Monday, April 1, 2019

Exclusion clauses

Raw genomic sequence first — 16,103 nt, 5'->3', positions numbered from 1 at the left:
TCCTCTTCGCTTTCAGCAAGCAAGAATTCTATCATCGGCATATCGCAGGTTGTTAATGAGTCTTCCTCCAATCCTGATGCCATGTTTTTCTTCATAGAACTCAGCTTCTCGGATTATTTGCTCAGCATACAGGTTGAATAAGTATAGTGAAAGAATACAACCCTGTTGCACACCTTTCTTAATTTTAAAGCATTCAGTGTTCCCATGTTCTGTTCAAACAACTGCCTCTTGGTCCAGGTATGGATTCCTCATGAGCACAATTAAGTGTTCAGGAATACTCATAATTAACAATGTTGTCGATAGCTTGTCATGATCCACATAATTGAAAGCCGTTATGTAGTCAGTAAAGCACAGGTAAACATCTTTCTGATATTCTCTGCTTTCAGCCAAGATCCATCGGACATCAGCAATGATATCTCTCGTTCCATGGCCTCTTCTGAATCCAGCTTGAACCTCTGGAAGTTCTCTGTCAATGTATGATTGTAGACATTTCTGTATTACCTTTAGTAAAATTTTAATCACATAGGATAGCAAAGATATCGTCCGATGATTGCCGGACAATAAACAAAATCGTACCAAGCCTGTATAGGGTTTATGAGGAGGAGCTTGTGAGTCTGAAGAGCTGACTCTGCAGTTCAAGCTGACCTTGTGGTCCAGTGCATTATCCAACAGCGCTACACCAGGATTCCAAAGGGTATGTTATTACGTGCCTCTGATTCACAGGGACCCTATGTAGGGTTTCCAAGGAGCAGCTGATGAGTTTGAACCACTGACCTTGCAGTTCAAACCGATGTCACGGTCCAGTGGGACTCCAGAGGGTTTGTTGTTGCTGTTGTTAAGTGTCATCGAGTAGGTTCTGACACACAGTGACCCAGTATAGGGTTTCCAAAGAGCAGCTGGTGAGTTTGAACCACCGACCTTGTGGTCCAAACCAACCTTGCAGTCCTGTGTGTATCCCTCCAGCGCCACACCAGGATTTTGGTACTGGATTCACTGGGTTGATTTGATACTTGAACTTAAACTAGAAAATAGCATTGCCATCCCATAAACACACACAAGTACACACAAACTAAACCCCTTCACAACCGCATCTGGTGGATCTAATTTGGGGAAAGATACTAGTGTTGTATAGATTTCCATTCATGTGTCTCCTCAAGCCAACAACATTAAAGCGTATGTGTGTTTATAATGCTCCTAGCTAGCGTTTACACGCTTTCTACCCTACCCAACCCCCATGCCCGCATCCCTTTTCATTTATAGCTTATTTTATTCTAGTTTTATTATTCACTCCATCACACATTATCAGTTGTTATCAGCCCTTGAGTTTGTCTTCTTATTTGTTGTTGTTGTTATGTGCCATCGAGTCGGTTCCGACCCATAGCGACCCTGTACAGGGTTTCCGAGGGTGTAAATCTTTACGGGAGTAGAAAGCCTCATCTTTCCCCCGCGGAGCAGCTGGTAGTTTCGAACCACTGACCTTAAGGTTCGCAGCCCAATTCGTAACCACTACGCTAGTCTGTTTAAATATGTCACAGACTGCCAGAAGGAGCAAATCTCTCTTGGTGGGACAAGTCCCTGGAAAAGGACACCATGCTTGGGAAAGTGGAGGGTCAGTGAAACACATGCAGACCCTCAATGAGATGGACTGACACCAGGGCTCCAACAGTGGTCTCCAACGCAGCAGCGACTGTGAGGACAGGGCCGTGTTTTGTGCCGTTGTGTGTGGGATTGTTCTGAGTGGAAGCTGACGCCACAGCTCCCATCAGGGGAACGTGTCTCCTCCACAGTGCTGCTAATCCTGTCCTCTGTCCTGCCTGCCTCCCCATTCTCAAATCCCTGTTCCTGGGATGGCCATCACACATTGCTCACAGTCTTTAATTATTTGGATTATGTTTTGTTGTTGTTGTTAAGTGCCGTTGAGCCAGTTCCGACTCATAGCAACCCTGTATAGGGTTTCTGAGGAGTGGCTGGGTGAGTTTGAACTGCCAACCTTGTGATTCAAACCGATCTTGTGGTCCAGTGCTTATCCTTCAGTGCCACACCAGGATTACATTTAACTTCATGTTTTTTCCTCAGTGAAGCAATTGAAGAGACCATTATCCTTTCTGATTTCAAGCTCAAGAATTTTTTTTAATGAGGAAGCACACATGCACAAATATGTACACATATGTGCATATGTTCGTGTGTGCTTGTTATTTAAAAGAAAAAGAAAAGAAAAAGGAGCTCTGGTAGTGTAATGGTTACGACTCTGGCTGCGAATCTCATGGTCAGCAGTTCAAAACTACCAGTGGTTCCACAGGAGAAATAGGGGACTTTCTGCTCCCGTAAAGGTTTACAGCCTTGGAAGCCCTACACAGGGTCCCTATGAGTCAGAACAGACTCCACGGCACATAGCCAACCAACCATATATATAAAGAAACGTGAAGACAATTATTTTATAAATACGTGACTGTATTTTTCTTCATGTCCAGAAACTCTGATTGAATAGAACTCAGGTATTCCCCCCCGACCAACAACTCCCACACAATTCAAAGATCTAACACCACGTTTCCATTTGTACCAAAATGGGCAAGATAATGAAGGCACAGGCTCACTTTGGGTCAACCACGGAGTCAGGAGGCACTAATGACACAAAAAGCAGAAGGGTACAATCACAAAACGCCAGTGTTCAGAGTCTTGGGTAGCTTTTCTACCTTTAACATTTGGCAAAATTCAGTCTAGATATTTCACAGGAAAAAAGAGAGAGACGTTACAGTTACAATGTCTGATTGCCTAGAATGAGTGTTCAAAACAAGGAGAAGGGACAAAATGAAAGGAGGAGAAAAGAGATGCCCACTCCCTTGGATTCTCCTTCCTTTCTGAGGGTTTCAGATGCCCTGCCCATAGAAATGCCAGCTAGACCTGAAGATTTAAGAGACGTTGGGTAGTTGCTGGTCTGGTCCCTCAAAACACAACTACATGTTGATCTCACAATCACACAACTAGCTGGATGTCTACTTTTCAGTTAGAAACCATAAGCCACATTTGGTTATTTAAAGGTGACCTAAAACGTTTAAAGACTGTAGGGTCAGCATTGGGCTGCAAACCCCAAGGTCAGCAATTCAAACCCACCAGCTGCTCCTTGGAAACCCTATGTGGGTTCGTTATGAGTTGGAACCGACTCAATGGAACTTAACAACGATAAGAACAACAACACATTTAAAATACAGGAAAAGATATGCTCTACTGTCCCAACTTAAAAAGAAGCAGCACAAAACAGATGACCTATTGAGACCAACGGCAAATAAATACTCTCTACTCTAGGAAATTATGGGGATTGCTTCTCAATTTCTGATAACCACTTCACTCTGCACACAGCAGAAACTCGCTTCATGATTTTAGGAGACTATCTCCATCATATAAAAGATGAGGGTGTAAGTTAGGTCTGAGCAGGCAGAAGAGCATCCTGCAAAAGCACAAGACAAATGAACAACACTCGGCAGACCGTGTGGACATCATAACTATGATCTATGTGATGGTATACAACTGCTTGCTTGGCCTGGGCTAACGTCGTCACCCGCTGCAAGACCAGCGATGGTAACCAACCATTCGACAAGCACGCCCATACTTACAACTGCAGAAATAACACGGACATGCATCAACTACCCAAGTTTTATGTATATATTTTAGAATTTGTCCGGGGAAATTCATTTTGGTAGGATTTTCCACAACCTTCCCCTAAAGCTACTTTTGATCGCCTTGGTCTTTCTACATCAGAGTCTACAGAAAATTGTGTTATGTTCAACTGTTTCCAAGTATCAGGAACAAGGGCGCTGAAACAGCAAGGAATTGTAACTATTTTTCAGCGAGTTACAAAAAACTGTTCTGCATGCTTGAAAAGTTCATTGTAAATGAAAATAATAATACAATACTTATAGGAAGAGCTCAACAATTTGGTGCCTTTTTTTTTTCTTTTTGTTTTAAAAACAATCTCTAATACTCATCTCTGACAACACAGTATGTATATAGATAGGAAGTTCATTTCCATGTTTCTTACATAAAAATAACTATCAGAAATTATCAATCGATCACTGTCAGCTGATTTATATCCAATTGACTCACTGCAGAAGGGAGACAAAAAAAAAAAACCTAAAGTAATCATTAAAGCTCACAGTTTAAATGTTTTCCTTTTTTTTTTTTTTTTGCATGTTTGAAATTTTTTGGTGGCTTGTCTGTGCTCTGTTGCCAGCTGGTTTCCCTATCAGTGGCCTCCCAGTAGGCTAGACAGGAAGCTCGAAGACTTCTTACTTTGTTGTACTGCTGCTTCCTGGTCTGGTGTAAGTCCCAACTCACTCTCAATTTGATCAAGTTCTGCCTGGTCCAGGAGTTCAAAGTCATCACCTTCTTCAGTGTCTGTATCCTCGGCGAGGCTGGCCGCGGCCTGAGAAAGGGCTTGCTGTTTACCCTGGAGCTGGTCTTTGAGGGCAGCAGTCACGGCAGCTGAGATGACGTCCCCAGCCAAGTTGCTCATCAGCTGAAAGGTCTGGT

Exclusion articlesIntroductionExclusion cla expends are gener altogether in eithery found in rents. These types of claexercisings operate to exclude or set the rights of a companionship. For example, when a bity to a contract wishes to limit their financial obligation in the event that they overstep the contract they pull up s assimilates usually include an excision clause, limiting the add together that the early(a) side can claim to a undertake total. Some successions, a party whitethorn include a provision searching to exclude all indebtedness for a certain thing that could go wrong. Exclusion clauses may also be called exemption or exception clauses. They operate for the profit of nonpareil party to an cartel. It is always difficult for commercial contract drafters to hit the sack when an excommunication clause goes too far and might be stuck break as world undue under the Unfair Contarct Terms comport 1977 (UCTA).On 15 April 2008 the tourist speak to of Appeal handed down its govern in the case of Regus (UK) Ltd v Epcot Solutions Ltd overturning a eminent motor hotel closing that had previously caused suppliers considerable concern. The accost of Appeal decision set push by means of near important positionors that may be taken into account in find out whether an exclusion clause is enforceable and to be held valid.The case refer the reliance by a supplier of assistantd office accommodation (Regus) on part of an exclusion clause in its measurement cost of worry. The part of the exclusion clause in question sought to exclude financial obligation in either circumstances for bolshy of line of credit, freeing of profits, loss of expect savings, loss of or deadening to data, trinity party claims or all consequential losings. A further clause limited Regus indebtedness for other losses, remedy or expenses to 50,000.The customer (Epcot) complained to Regus about defective air instruct in the office, and when t his was not fixed by Regus, Epcot stopped paying Regus the expediency charges due under the agreement. Regus brought proceedings against Epcot for the amounts due to it, and in response, Epcot argued that the misery to yield air conditioning amounted to a breach of contract and counterclaimed for loss of profits, loss of opportunity to develop its line and distress, inconvenience and loss of amenity.In set up to defeat part of Epcots claim, Regus had to show that the Exclusion article was enforceable in particular that it was intelligent under the Unfair bid Terms snatch 1977 (UCTA).In a gamey motor hotel judgment of May 2007, the courtroom had ruled that although in theory it was constitutionally reasonable for Regus to restrict modify for loss of profits and consequential loss, the clause was unreasonable as a whole as the exclusion was so wide that it effectively left wing Epcot without a remedy for a canonic service such(prenominal) as defective air conditioning. I t was therefore unenforceable, leaving Regus exposed.Regus appealed on the grounds that the High Court judge had been wrong to say that the Exclusion article was unreasonable under UCTA and that it should be entitled to limit its indebtedness in that way. The Court of Appeal agreed with Regus and reversed the High Courts ruling.The purpose of UCTA is to protect spotting parties (particularly consumers and military control parties contracting on other business parties normal hurt of business) from onerous contractual provisions such as exclusion and terminus ad quem of liability clauses. UCTA imposes limits on the finish to which liability for breach of contract, negligence or other breaches of duty can be avoided in a contract.Where a clause is contrary to the mandatory restrictions set out in UCTA or is deemed by the court to be unreasonable, such a clause entrust be unenforceable.Amongst other restrictions, Section 3 of UCTA is particularly important in the setting of use of business to business contracts where the supplier is dealing on its beat terms of business. This section provides that where a term seeks to exclude or restrict a suppliers liability for breach of contract, such a term shall just be enforceable to the extent that it satisfies the reasonableness test.Thus, according to Section 11(1) of UCTA, in order to pass the reasonableness test, a contract term must(prenominal) cut down a penny been. a fair and reasonable one to be include having regard to the circumstances which were, or ought reasonably to take in been, known to or in the contemplation of the parties when the contract was made.Schedule 2 to UCTA contains a non-exhaustive amount of guidelines in assessing reasonableness, which in practice the courts apply when considering reasonableness in the context of Section 3 of UCTA. Such factors include the strength of the negociate locate of the parties relative to each other, whether the customer received an inducement to a gree to a particular term whether the customer had the opportunity of entering into a alike(p) contract without the term, whether the customer knew or ought to have known of the existence and the extent of the term and whether it was reasonable at the time of the contract to expect that con variety showation with a term would be practicable.In addition, under Section 11(4) of UCTA, where a party seeks by contract to restrict its liability to a specified sum of money, the courts entrusting looks at the resources for sale to that party to meet the liability should it arise and the availability of indemnity cover.Clause 23We are not liable for any(prenominal)(prenominal) loss as a solution of our failure to provide a service as a result of mechanic breakdown, strike, delay, failure of staff, termination of our interest in the building containing the business refer or otherwise unless we do so deliberately or a negligent. We are also not liable for any failure until you have told us about it and given us a reasonable time to put it right.You agree (a) that we leave behind not have any liability for any loss, damage or claim which arises as a result of, or in connection with your agreement and/or you use of the service except to the extent that such loss, damage, expense or claim is right away attributable to our deliberate act or our negligence (our liability) and (b) that our liability ordain be subject to the limits set out in the next paragraph.We go out not in any circumstances have any liability for loss of business, loss of profits, loss of anticipated savings, loss of or damage to data, third party claims or any consequential loss. We strongly nominate you to promise against all potential loss, damage expense or liability.We will be liable Without limit for personal injury or demolition Up to a maximum of 1 million (for any one event or series of connected events) for damage to your personal retention Up to a maximum affect to cxxv% of the total fees remunerative under your agreement up to the date on which the claim in question arises our 50,000 (whichever is the higher), in reward of all other losses, restitution expenses or claims.The meaning of in any circumstancesCounsel for the defendant submitted that the nomenclature in any circumstances were apt to include liability for art or liability in obligingness of a deliberate attempt to damage the defendants business, this was held by the Court of Appeal to be the wrong turn up to take. shaper justness Rix StatedClause 23 as a whole does not purport to exclude liability (in the case of the losses identified in clause 23(3)) for fraud or wilful, reckless or malicious infliction of injury. Lord Justice Rix justified this approach on the following(a) basisLiability for fraud or malice or recklessness which is a species of either goes without apothegm parties contract with one other in the expectation of honest dealing.In this sence it is important to d istinguish amid an intentional breach (which may fall within the in any circumstances) and the deliberate infliction of harm (which will not). On the present facts it could be said that the actions of the claimant were deliberate in the sense that they decided not to spend money on repairs to the air-conditioning frame. But that is a long way from saying that the claimant acted with a dishonest or malicious intent to inflict harm upon the defendant.The finis of the Court of appeal on this issue suggest that the quarrel in any circumstances should not be construed literally against the context of an expectation of honest dealing. Thus the words are improbable to be held, as a matter of construction, to encompass liability in respect of the fraudulent, malicious or reckless infliction of harm.Available RemediesJudge Mackie held that clause 23 was too broad to be reasonable. He sp discontinued for a number of reasons. First, he held that clause 23 deprived the defendant of any r emedy at all for failure to provide a basic service like air conditioning in what is the business equilavant of an hotel, not the lease of flat. Secondly, he verbalize taht clause 23 provided an illusion of a remedy. On its face, clause 23 provider for a limitation of 125% of the total fees paid but when account was taken of the broad language of the exclusion of financial losses, Judge Mackie stated that a business will eb unable to establish teh liability which the claimant seeks to limit. Damages for loss of amenity was held to be frail, remote and uncertain. The possibility of such a claim did not function to persuade Judge Mackie that the clause was reasonable.The Court of Appeals dupe was that, contrary to what the High Court judge had said, certain limited remedies were in fact available to Epcot and had not been excluded by virtue of the Exclusion Clause. In particular, Epcot could seek damages for the diminution in value of the go promised. The cost of relocating to al ternative offices or the cost of replacement air-conditioning were other possible remedies.Assessment of ReasonablenessRix LJ thus went on to consider whether the Exclusion Clause was reasonable in readable of the fact that it did not exclude all remedies. Rix LJ decided that the Exclusion Clause was reasonable on the following grounds as the High Court judge had said, in principle it was reasonable for Regus to restrict damages for loss of profits and consequential losses from the categories of loss for which it would become liable when in breach of contract Epcots managing director was an intelligent and experienced businessman who was aware(predicate) of Regus standard terms when he had entered into the contract and had contracted before on identical terms Epcot had used a similar exclusion of liability for validatory or consequential losses in his own business Epcot had sought to re-negotiate terms of the contract frequently and energetically, although not the Exclusion Clau se there was no inequality of bargaining occasion. Although Regus was the larger company, Epcot made use of and took advantage of the availability of local competitors of Regus in negotiations and the Exclusion Clause apprised Regus customers to take out insurance for the losses excluded by the Exclusion Clause. Rix LJ mat up that Regus customers were better pose to tick off themselves against their business losses rather than Regus to insure its customers. This was particularly the case as Regus customers would frequently change and Regus was very unlikely to be in possession of the level of information relating to its customers which underwriters would require in order to provide insurance. In addition, leaving customers to obtain such insurance would enable them to choose whether, how and at what price they would wish to insure against business losses.What is the effect of the Court of Appeals ruling?The Court of Appeal ruling will give some comfort to suppliers who had beco me nervous about excluding all financial losses in their standard terms of business following the High Courts ruling last year. The Court of Appeal has also provided some helpful guidance as to the sort of factors it will consider in assessing reasonableness. Although the facts will vary from case to case, as can be seen from the above, factors such as the parties bargaining strength, the sophistication of the buyer and the question of who is best placed to insure the loss will all be considered. Suppliers could also receipts from including wording in their exclusion clauses advising their customers to purchase insurance for those matters in semblance to which the supplier excludes liability.Although the courts do not have power to rewrite an exclusion clause or sever words that make it unreasonable, here the Court of Appeal held that if the relevant exclusion clause had been unreasonable it could have been separate so as to level a related limitation clause intact. The two claus es, although not formally divided up up into separate subclauses, were strong-minded of each other and several different purposes. It is, however, clearly preferable for a drafter to separate out different elements of the exclusion into subclauses rather than to rely on a single all-embracing clause.The reasonableness of an exclusion clause will always depend on the circumstances of the individual case. In the Regus case, the fact that the customer clearly understood the exclusion clause had strong bargaining position and had sought to renegotiate some of the terms, together with the courts view that it was reasonable for the customer to insure against indirect losses, led the Court of Appeal to conclude that the clause was reasonable.In Watford Electronics Ltd v Sanderson CFL Ltd, S appealed against a decision (2000 2 All E.R. (Comm) 984) that two clauses purporting to limit liability in respect of a contract it had entered into with W were unreasonable in their entirety. The con tract contained an entire agreement clause which stated that no reliance had been made by the parties on statements or representations made by them.Held, allowing the appeal, that the judge had erred in (1) failing to mightily identify the scope and effect of the limit of liability clause since the clause did not attempt to exclude liability for pre-contract misrepresentation (2) failing to brood the obligation agreed to by S in an agenda to the contract, to use best endeavours to allocate appropriate resources to the project in order to belittle potential contractual losses, as an additional obligation to those imposed by the standard terms and conditions, and (3) treating Ws own standard terms of business as irrelevant since they showed that W was well aware of the commercial considerations which would lead a supplier to include limit of liability clauses. This was directly relevant to determining whether such clauses were fair and reasonable having regard to the circumstances w hich were, or ought to have been known to or in the contemplation of the parties when the contract was made.In surface-to-air missile Business Systems Ltd v Hedley Co, S, a software company, claimed the sum of GBP 310,510 in respect of the outstanding licence fee for a software musical arrangement which it had supplied to H, stockbrokers. H counterclaimed substantial damages for alleged defects in the system. Immediately after the system went live H experienced serious problems with it and, a year later, ceased using the system without informing S. One month later, H gave S incur that it intended to reject the system. S subsequently issued proceedings against H submitting that its liability for misrepresentation and breach of contract had been excluded under the contract and, in any event, H had failed to give timely unequivocal notice of rejection pursuant to the knead specified in the contract and at the time when H did give notice of rejection it had already gained substanti al benefit from it.Held, giving judgment for S, that the exclusion clause fulfilled the requirement of reasonableness under the Unfair Contract Terms Act 1977 , Stewart Gill Ltd v Horatio Myer Co Ltd 1992 Q.B. 600 CA (Civ Div) applied. The parties were of equal bargaining power in terms of size and resources, it was a standard feature of the computer software industry to supply software alone on stringent terms excluding all or virtually all liability and H had not even tried to negotiate much favourable terms, Watford Electronics Ltd v Sanderson CFL Ltd 2001 EWCA Civ 317, 2001 1 All E.R. (Comm) 696 distinguished. Accordingly, notwithstanding that S had waived an entire agreement clause, S was not liable to H for breach of contract or misrepresentation and was entitled to the balance of the outstanding licence fee. If that conclusion was wrong, H had already gained an enormous benefit from using the defective system by the time it notified S of its decision to reject it. If H had had no computer system it would have gone out of business. Accordingly, H would not have been entitled to claim all its money back from S since it had had the benefit of 17 months service from the system, which it would not have had if it had gone through the process specified in the contract to recover its money.The reasonableness of the clauseThe narrower approach to the construction of in any circumstances combined with the subsidisation that clause 23 did not prevent the defendant from recovering damages in respect of any diminution in the value of the services provided, had the effect of the undermining the approach which Judge Mackie had taken to the reasonableness of clause 23. This being the case, the court of Appeal held that it was entitled to take a fresh view of the reasonableness of the clause. It concluded that the clause was, in fact, reasonable.In so concluding, the Court of appeal had regard to a number of factors. First, it held that in principle it was merely r easonable for the claimant to restrict damage to loss of profits and consequential losses from the categories of loss for which it could become liable when in breach of contract. Second, the chief decision maker of the defendant was an intelligent and experienced businessman who was well aware of the claimant standard terms when he entered into the contract and the defendants own standard terms of business contained a similar exclusion of liability in respect of indirect or consequential losses. Third, there was no inequality of bargaining power between the parties and there had been meaningful negotiation between them in apprisal to the terms of the contract. Although the claimant was by far the bigger enterprise, the presence of competitors who were also pursuit to rent out space, gave to the defendant considerable negotiating in relation to the terms of the contract. Finally, the third paragraph of clause 23 advised the claimants customers to protect themselves by insurance fo r the losses with which paragraph was concerned. In the opinion of Lord Justice Rix, it would have been easier for the customers to obtain insurance against business losses than for the claimant to seek to insure against the range of losses that could conceivably by suffered by its customers. As Lord Justice Rix observed,If insurance is left to each business customer, that customer has salutary autonomy over whether, how and at what price he wishes to insure against business losses. If however, such losses have to be insured by Regus, accordingly that autonomy is lost, and the expense has necessarily to be incurred and transferred to each customers on the form of the fees charged.On the basis of above, the Court of Appeal concluded that the claimant had proved that the third paragraph of clause 23 satisfied the requirements of the reasonableness test.SeveranceThe final exam issue considered by the Court of Appeal concerned the severance of the third paragraph in clause 23, assumin g it to be unreasonable. As has been noted, it was conceded by the defendant that the third paragraph ws severable from paragraph (and it had never been suggested that the tail paragraph was unreasonable on its own terms). Lord Justice Rix stated that the concession was well made. While clause 23 was not divided up into separate sub-clauses, he held that it was plain that the fourth paragraph was autonomous of the third paragraph. He also noted that the fourth paragraph was a limitation clause rather than an exclusion clause and, as such, served a different purpose.The willingness of the Court of Appeal to countenance severance in this context is to be welcomed. It would be rather artificial to conclude that severance is besides possible in the case where the relevant sub-clauses have been separately numbered. state numbering may be a wise step to take but, as the present case demonstrates, it is not mandatory. Whether separate paragraphing is necessary is some other matter. It is probably not necessary but the fact that the clause is busted down into separate paragraphs is likely to be of assistance in demonstrating to the court that one paragraph is independent of the other and that the invalidation of one paragraph should not result in the invalidation of other paragraphs in the comparable clause.